A bathroom is a room in the home or hotel for personal hygiene activities containing a toilet, a sink and either a bathtub, a shower, or both. In some countries, the toilet is included in the bathroom, whereas other cultures consider this insanitary or impractical, give that fixture a room of its own; the toilet may be outside of the home in the case of pit latrines. It may be a question of available space in the house whether the toilet is included in the bathroom or not. Bathing was a collective activity, which took place in public baths. In some countries the shared social aspect of cleansing the body is still important, as for example with sento in Japan and the "Turkish bath" throughout the Islamic world. In North American English the word "bathroom" may be used to mean any room containing a toilet a public toilet; the term for the place used to clean the body varies around the English-speaking world, as does the design of the room itself. A full bathroom is understood to contain a bath or shower, a toilet, a sink.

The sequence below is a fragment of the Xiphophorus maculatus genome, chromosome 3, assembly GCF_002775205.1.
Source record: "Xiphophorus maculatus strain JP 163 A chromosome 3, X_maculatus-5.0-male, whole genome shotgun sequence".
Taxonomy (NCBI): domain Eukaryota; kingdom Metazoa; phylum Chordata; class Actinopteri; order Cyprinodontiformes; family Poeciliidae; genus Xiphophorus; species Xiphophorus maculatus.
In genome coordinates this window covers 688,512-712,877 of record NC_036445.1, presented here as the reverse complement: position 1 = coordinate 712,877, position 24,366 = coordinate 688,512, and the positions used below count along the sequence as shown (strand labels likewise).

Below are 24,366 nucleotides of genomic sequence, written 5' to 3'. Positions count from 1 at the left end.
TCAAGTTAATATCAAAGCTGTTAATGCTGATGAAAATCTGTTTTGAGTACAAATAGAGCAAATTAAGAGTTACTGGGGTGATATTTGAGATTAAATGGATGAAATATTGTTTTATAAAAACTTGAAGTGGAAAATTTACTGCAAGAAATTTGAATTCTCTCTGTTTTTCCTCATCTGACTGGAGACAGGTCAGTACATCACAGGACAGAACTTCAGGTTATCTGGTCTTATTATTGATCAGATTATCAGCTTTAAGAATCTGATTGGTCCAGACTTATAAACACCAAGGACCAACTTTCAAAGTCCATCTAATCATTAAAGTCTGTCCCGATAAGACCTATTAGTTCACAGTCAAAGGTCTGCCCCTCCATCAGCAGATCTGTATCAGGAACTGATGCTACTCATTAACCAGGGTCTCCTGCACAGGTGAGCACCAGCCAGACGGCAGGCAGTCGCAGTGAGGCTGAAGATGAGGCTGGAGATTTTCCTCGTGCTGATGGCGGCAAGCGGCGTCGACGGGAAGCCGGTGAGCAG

An ensuite bathroom or ensuite shower room is attached to, only accessible from, a bedroom. A family bathroom, in British estate agent terminology, is a full bathroom not attached to a bedroom, but with its door opening onto a corridor. A Jack and Jill bathroom is situated between and shared by the occupants of two separate bedrooms, it may have two wash basins. A wetroom is a waterproof room equipped with a shower. In the United States, there is a lack of a universal definition. Bathrooms are categorized as "master bathroom", containing a shower and a bathtub, adjoining to the largest bedroom. In some U. S. markets, a toilet and shower are considered a "full bath." In addition, there is the use of the word "bathroom" to describe a room containing a toilet and a basin, nothing else. Bathrooms have one or more towel bars or towel rings for hanging towels Some bathrooms contain a bathroom cabinet for personal hygiene products and medicines, drawers or shelves for storing towels and other items; some bathrooms contain a bidet.